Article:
Showing posts from July 22, 2018

Inspirational Quote – July 28, 2018

“Dance like no one is watching. Love like you’ll never be hurt. Sing like no one is listening.
Live like it’s Heaven on Earth.”

I love this and try to adopt this in my life. It’s also inspiring to see that this philosophy is appearing more frequently in the media, especially as it appears to be aimed at those of us who are not ‘er ahem, in the first flush of youth! I do think that more of us of the older generation are taking this advice on board and dancing like no one is watching (or even if they are), love like we’ll never be hurt (even though we may be), and sing like no one is listening (which, trust me, wouldn’t be pleasant if they did listen to me!. In fact, enjoy your life. Do what YOU want to do, what you feel would make YOU happy, and see what happens….go on, you know you want to!

What I Regret Most Are Failures of Kindness

For many people, the things we regret in life might be the big ones: either moral failings, career opportunities missed on the way to success, or all those things that fall into the category of "adventures we should have taken." For American writer George Saunders, his list of regrets is quite simple: failures of kindness. What grabs at his heart the most is missing those seemingly insignificant chances to make a difference for the better in someone's life. His story of a lonely classmate who never felt his kindness may give us reason to reconsider what we value and how we can make the world a little kinder in small ways.

When Happiness Exercises Don’t Make You Happier

Striving for happiness can backfire sometimes, but that doesn't mean you should give up.BY SONJA LYUBOMIRSKYMEGAN M. FRITZ
One of the most poignant scenes in season two of NBC’s This Is Us is when Kevin—a former high school star quarterback and homecoming king turned failing actor struggling with addiction—returns to his hometown to receive an honored alumni award. In his acceptance speech, Kevin begins to thank his coach and parents, but, as he considers the effort these mentors invested in him, Kevin realizes just how far he has fallen and how disgraceful his behavior has been. Envisioning his deceased father on stage with him, Kevin realizes he is far from the man his father dreamed he would become. He ultimately delivers a depressing monologue about his own lack of honor, and—spoiler alert—the episode becomes a catalyst for some dangerous, rock-bottom behavior.

How and why could a genuine expression of gratitude transform into something so unpleasant? The benefits of engaging i…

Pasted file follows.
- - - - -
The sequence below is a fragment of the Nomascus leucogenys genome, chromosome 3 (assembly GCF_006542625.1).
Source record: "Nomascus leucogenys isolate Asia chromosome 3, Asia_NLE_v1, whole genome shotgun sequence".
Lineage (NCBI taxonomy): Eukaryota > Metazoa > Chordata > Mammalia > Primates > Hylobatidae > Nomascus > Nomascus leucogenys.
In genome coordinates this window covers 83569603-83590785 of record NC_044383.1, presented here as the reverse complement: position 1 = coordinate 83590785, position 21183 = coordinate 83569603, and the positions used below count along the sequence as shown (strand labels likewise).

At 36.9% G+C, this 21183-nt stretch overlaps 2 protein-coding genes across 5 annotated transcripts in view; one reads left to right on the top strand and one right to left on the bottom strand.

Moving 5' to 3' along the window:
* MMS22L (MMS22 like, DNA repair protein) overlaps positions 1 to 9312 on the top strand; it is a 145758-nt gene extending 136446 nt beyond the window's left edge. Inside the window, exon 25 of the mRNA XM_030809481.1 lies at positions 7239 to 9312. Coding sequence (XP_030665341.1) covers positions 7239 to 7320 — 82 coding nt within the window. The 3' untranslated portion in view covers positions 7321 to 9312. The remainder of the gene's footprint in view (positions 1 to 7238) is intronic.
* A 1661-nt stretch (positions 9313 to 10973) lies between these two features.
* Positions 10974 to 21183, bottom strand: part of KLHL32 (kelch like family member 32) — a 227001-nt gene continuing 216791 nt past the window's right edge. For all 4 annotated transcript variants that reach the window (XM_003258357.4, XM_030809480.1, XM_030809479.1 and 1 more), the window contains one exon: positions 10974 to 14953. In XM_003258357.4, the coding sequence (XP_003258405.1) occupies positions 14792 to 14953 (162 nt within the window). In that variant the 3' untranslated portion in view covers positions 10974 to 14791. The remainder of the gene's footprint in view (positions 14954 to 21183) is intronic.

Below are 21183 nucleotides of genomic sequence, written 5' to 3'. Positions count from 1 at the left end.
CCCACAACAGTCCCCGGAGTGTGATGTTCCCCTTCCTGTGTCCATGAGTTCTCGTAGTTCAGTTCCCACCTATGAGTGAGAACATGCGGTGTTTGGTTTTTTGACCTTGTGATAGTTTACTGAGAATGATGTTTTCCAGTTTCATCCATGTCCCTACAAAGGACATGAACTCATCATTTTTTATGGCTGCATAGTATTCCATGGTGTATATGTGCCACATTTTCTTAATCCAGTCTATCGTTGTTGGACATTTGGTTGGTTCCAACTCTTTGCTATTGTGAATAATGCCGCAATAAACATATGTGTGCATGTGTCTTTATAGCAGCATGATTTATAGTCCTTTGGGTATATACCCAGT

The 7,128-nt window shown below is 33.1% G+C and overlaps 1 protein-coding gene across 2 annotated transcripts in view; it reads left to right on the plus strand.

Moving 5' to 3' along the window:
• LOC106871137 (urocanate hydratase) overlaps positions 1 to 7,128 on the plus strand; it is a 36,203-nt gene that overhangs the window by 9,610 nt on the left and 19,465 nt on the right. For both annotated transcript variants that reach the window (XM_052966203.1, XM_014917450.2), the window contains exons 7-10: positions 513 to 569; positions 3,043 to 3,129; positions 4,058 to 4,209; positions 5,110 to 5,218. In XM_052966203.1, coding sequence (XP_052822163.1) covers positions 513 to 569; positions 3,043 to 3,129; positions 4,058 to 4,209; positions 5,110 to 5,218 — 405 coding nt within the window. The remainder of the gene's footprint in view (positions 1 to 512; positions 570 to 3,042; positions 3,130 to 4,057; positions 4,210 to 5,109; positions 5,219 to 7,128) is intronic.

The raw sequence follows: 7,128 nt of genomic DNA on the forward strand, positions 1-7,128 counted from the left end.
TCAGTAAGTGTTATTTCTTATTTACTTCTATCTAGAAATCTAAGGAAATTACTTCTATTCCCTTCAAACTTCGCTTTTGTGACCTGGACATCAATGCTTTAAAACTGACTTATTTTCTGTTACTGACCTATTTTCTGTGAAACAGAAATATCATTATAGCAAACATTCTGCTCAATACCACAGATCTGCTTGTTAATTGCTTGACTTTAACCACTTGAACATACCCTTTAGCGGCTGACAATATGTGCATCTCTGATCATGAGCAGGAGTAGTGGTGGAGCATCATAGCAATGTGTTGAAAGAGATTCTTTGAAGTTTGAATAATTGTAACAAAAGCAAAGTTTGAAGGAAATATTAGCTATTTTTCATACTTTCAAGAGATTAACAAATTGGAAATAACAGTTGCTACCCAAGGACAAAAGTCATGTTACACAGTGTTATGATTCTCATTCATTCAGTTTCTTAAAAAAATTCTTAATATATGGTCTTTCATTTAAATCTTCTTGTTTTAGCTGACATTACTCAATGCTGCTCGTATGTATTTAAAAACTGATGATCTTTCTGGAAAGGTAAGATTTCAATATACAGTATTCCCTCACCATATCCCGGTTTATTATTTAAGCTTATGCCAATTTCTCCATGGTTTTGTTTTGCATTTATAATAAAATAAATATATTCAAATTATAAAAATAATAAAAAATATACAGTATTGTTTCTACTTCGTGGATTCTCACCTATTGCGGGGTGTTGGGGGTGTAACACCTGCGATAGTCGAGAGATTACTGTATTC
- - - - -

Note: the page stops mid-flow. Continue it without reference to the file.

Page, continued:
Inspirational Quote – July 27, 2018

“If you are depressed,
You are living in the past.
If you are anxious,
You are living in the future.
If you are at peace,
You are living in the present.”

Not easy to follow this one is it? No matter how good our intentions, the past will persist in intruding and torment us with past mistakes, wrong decisions, etc. As if that wasn’t enough to stress us out, worries about the future keep us awake at night, constantly conjuring up various scenarios for disaster surrounding the things we have planned or hope for in our future, arghh! Ok, so the most sensible thing for me to do, is leave the past where it is as there is nothing I can do to change it so that’s sorted. There is also nothing I can do about the future as, hopefully, it will all work out as I have planned but, if not, well I will worry about that at the time. Now, regarding the present, this is something I can do something about and therefore I consciously choose to allow myself to live in peace, taking each day as it comes and deali…

Moshe Feldenkrias: Learn to Learn

Rarely does a teacher take the time to explain to a student how to learn. They will explain the topic and sometimes how to learn that topic, but how to learn in general so you can learn anything is rarely approached. In this short essay on Awareness Through Movement, Moshe Feldenkrais, the founder of the Feldenkrais Method (a form of somatic education) does just that. His intent is to enable us to learn at our own rate. For most of us, that is a radical concept. By following his simple instructions, we will not become stressed when we are learning and we will be giving ourselves a real chance to learn to learn.

Inspirational Quote – July 26, 2018

“As I declutter my life, I free myself to answer the calling of my soul.”